Business Purpose before the Company Turnaround
When the organisation started out there will have been some form of underlying purpose. It may be that this purpose hadn’t been pre planned, or even articulated by the entrepreneur or the start up team. However it is very likely that this purpose will have played a major part in the development of the structure, systems and culture of the business.
At the Hard end, this purpose will have been simply to make more money for the shareholders, and the culture will likely have been very much “Command and Control”, with the employees finding it difficult to empathise or relate to this purpose.
At the Soft end, the purpose would be to create a product or service that makes the world a better place, and for all employees and stakeholders to lead more enriched and fulfilled lives as a result of being part of this particular revolution.
The ideal is possibly somewhere in the middle…
Turnaround Strategy – What happens to the Purpose?
I think it is reasonable to assume that most businesses have been started with all good intentions, wanting not only to make a profit, but also to create an environment where employees are motivated at some level and feel good about what they do!
In our experience, in Turnaround situations, this Purpose is invariably almost completely forgotten due to the external pressures the business is operating under.
How to revitalise the old Purpose when planning a turnaround strategy
To initiate a new-found motivation, you need to get back to the Purpose and some sense of Mission.
You need to recreate the energy, the drive, the emotional commitment that may, or may not, have been there in the first place?
How do you do this?
First of all, just think about the kind of feeling and atmosphere, culture and climate that you are trying to create
Many of us will have worked in bureaucratic, unfriendly environments in our careers, and not need reminding that this does not get the best work from anyone.
This is the time to grasp the moment and create a real passion, an emotional commitment, to drive the Turnaround Mission forward.
As an example just think about the emotional ties we might have to a sports team, or a charity, or a house we are renovating, or even sometimes our work?
The skill in business, and in Turnaround more than ever, is to create this feeling of ‘us against the world’,’ a force for good’, ‘ it’s us against the big guys’ etc.
What better time to do this than when you are seeking to regenerate the business and protect everyone’s livelihoods?
The New Improved Purpose
Inevitably this new purpose will include improving the financial position of the shareholders. Whilst of course there is nothing wrong with this, I would stress that the Purpose around which we are trying to build a real sense of mission, and which engenders a real emotional commitment from our people, cannot just be making more money for the shareholders.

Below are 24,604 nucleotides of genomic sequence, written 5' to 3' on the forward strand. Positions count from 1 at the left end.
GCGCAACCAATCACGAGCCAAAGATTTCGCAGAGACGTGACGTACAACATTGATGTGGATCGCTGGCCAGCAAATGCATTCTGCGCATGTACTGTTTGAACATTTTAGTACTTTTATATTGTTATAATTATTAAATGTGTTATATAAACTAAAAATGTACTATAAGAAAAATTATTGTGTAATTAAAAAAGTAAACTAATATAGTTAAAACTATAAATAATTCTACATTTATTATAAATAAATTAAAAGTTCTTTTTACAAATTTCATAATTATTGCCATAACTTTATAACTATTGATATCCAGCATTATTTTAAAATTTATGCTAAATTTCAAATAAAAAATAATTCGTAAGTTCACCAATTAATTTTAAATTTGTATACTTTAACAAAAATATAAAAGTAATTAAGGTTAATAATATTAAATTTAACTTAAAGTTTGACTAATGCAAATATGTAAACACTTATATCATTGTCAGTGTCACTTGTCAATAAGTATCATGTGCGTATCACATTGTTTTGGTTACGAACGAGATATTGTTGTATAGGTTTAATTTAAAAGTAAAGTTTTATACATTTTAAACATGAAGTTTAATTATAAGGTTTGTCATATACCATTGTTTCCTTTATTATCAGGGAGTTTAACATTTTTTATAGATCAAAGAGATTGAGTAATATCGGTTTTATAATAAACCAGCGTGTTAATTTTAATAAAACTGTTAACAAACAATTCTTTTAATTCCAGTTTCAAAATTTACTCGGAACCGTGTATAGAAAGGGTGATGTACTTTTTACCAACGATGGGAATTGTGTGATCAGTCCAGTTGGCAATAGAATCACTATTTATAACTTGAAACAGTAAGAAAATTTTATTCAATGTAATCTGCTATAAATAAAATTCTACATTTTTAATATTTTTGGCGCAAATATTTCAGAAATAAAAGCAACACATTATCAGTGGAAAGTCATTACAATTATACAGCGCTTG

In today’s highly competitive and fast changing world, we all want more from our working life. We want to believe something good is happening. For example, Apple have created this environment where everything they do is about the product being innovative and creative. Customers almost come second! Their people believe they are working at a different level to other companies.
Microsoft, Facebook, Twitter and Innocent Foods are other examples of where the management team have created a feeling among the workforce that profit plays second fiddle to the crusading mission they are on to change the world.
It is no coincidence that these companies have all been viewed by shareholders as being extremely valuable – some of them even before they have made a profit.
And, they have managed to get real employee engagement.
Employee engagement in Turnaround Situations
An engaged employee is defined as being
- Proud of the Company
- Wants to improve things
- Has the tools to do it
- Is able to learn and grow
- Gets frequent recognition
- Feels his or her views count
- Sees the bigger picture
- Helps and respects colleagues
- Will go the extra mile
Research conducted a couple of years ago by Towers Perrin the professional services firm has shown that Employee Engagement is adversely affected by significant change!
This obviously includes a Turnaround situation so, as described above, whatever level of employee engagement the business had before the Turnaround, it will have been damaged significantly by the potential disruption.
Revitalising and restoring employee engagement in these situations is crucial to the success of the Turnaround Strategy.
When developing the post-Turnaround, new improved purpose, the directors and shareholders must think long and hard about how this is structured, who it benefits, and in particular make sure there is some upside for the employees!
As always, I would be very interested to hear your comments on this article and any of your experiences in motivating staff in Company Turnarounds. I can be contacted at firstname.lastname@example.org, or on 0845 689 8750.
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